SCM Direct Research into Cost and Fees Reporting in the UK Post MiFID II Legislation 12 February 2018
The findings of the report which was carried out after Mifidii came into force, may assist any individual or group of investors to ascertain whether they had been ‘misrepresented’ the costs and charges for their investment. Under the 1967 Misrepresentation Act, successful claimants could be entitled to rescind their contract with the investment firm and claim damages for their losses.
We would urge the FCA to re-consider its refusal to mandate a standardised disclosure of costs and charges to retail investors, rather than only offer this for institutional investors. How can it be fair to discriminate against ordinary retail investors by only granting to experienced, professional investors the enhanced levels of understandability and comparability afforded by a mandated format?
It is clear from the FCA’s Asset Management Study that retail investors simply do not understand the fees and charges they are paying, even in the rare cases in which their fund manager or adviser is disclosing them in full. Unless there is a common, standardised template that allows investors to quickly and easily compare one provider with another or one product with another, there can never be genuine price competition in the asset management industry.
To enhance consumer choice and outcomes, we believe that the FCA should regard best practice as being the displaying of a mandated format on monthly factsheets since research has repeatedly shown that this is the purchasing literature most utilised by retail investors. As the FCA’s recent Asset Management Market Study Final Report found, ‘under 3% look at documents (including the KID)’
Ahead of the FCA Asset Management Report this Wednesday, SCM Direct mystery shopping research reveals UK wealth managers continue to significantly mislead clients on charges, and may be breaking FCA rules.
SCM Direct conducted a mystery shop of 31 leading UK wealth managers, with total assets managed in the UK alone of over £440bn, who were asked four basic questions for a £1m+ potential new client.
Recently, the FCA highlighted in its excellent Asset Management Study that ‘there is considerable clustering of prices for active equity funds at both 1% and 0.75% for clean share classes (those that do not include distribution payments).’ As the FCA own chart within this report1, illustrates, the fee received by the fund manager themselves – the AMC – seems similar across the retail class of funds.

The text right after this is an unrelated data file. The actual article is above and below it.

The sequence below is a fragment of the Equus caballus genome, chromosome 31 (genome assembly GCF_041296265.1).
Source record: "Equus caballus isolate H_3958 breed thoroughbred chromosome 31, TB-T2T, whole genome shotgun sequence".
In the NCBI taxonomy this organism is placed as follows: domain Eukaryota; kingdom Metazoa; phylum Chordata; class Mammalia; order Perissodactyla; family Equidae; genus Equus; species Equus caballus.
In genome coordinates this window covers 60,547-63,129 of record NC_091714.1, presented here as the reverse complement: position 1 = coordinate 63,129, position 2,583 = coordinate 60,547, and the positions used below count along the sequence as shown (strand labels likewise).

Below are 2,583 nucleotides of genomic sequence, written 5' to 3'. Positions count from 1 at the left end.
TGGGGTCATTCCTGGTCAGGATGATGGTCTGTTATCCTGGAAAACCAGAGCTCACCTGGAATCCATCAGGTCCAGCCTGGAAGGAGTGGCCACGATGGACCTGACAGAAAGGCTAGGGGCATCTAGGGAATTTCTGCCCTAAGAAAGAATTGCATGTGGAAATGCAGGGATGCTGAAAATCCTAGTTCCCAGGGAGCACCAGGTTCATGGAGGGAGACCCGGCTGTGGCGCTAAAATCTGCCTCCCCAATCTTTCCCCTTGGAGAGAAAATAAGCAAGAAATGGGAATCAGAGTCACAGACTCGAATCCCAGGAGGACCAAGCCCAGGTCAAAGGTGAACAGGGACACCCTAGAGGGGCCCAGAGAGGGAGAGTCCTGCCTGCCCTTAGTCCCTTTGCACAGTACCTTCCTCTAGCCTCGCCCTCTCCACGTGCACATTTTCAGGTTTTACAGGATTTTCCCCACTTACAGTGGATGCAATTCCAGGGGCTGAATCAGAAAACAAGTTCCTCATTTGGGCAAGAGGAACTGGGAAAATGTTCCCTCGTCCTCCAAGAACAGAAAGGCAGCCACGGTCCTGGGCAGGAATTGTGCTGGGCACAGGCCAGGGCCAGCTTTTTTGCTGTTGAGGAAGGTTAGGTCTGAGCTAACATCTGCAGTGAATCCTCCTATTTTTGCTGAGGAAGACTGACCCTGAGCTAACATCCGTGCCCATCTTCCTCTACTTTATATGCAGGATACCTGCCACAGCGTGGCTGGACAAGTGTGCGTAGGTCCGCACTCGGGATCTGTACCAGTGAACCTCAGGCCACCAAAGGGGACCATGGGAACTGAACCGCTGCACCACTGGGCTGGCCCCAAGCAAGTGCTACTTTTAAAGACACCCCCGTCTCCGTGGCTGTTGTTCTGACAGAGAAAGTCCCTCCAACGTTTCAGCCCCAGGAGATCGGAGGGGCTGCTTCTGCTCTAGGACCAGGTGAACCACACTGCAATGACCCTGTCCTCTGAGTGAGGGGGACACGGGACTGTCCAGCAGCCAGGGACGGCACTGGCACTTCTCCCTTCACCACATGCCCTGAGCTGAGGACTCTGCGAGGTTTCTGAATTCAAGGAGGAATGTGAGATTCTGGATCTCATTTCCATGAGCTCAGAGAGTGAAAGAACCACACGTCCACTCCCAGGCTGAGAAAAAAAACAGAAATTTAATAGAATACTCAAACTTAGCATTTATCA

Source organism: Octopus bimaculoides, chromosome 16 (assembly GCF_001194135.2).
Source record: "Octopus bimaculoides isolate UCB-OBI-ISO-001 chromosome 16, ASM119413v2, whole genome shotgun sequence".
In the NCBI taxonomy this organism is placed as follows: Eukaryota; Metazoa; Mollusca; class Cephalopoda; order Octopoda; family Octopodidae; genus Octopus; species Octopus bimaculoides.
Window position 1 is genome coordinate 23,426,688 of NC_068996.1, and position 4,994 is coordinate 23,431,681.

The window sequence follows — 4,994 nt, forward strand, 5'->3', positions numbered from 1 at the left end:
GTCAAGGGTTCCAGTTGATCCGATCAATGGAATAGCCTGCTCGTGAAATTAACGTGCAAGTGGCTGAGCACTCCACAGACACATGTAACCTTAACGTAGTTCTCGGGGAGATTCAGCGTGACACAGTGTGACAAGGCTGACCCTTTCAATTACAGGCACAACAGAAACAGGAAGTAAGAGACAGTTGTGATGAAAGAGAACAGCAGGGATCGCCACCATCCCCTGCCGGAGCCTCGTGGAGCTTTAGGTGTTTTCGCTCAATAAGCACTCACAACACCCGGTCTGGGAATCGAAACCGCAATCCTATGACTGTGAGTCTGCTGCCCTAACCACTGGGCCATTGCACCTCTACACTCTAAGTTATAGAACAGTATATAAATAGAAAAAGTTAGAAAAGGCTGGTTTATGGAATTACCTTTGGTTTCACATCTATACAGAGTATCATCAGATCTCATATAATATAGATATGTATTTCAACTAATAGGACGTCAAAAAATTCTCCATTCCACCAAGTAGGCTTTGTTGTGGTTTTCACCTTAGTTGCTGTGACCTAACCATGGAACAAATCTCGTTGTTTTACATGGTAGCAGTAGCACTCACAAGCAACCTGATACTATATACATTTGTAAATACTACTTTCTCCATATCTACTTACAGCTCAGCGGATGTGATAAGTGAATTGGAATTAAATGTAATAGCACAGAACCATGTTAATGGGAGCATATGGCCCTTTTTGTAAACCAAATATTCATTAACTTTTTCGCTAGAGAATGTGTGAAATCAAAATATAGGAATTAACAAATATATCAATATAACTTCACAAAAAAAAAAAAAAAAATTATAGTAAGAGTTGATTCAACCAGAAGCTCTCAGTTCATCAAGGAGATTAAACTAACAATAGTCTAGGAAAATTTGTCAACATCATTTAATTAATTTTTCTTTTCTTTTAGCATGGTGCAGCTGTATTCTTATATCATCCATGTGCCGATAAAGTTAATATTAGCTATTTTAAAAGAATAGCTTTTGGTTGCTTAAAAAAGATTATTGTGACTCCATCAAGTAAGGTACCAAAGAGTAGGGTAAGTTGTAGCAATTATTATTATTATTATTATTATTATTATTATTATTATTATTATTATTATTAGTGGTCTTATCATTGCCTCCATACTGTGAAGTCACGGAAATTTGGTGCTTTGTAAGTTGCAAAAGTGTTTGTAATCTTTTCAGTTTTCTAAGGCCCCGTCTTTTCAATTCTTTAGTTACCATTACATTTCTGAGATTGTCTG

Summary Review of Key Points Within The Financial Conduct Authority Asset Management Market Study Published 18 November 2016
The 208 page FCA paper is a comprehensive and informed analysis of the numerous dubious practises that have dogged the UK fund management industry for decades. An industry that has lost its moral compass and the principle of putting customers first.
SCM Direct were one of the first to highlight the liquidity issues connected with UK property funds, post the Referendum vote on 23rd June . We alerted the FCA on the business day after Brexit to the fact that major property funds with illiquid investments were being mispriced and needed to be re-priced and/or suspended. Property funds had a fundamental liquidity mismatch where investors were being allowed to buy or sell the fund daily, whilst the underlying investments often took months to buy or sell.
The findings of this review and research report leads SCM Direct to believe that the FCA needs to urgently apply the brakes and systematically review this nascent sector. Our conclusion is that there is little evidence of robust innovation, as new robo-advisers appear to be fundamentally financially unviable and/or seem to be regularly flouting key FCA rules. Is it time for the FCA to step in and protect consumers, and uncharacteristically act before the horse has bolted?
New research by SCM Direct reveals 4.8 million UK individuals, are invested in hedge funds via their pension schemes. Shockingly, these pension savers are being charged c.36 times the fees of low cost alternatives, whilst receiving as little as 1/3rd of the performance they would from a low cost index-based strategy.
New research sought to identify how many active funds are still misleading investors by marketing themselves as active, and purporting to be significantly different to passive, index funds. To conduct this analyse requires statistical interrogation, commonly identifying the Active Share of a fund, its Tracking Error and its R squared.
The UK fund management industry closet indexing epidemic continues to be ignored by the regulator and condoned by industry trade bodies. With no sign of action to eradicate this deception, which amounts to fraud, the British public should consider legal action against UK fund groups.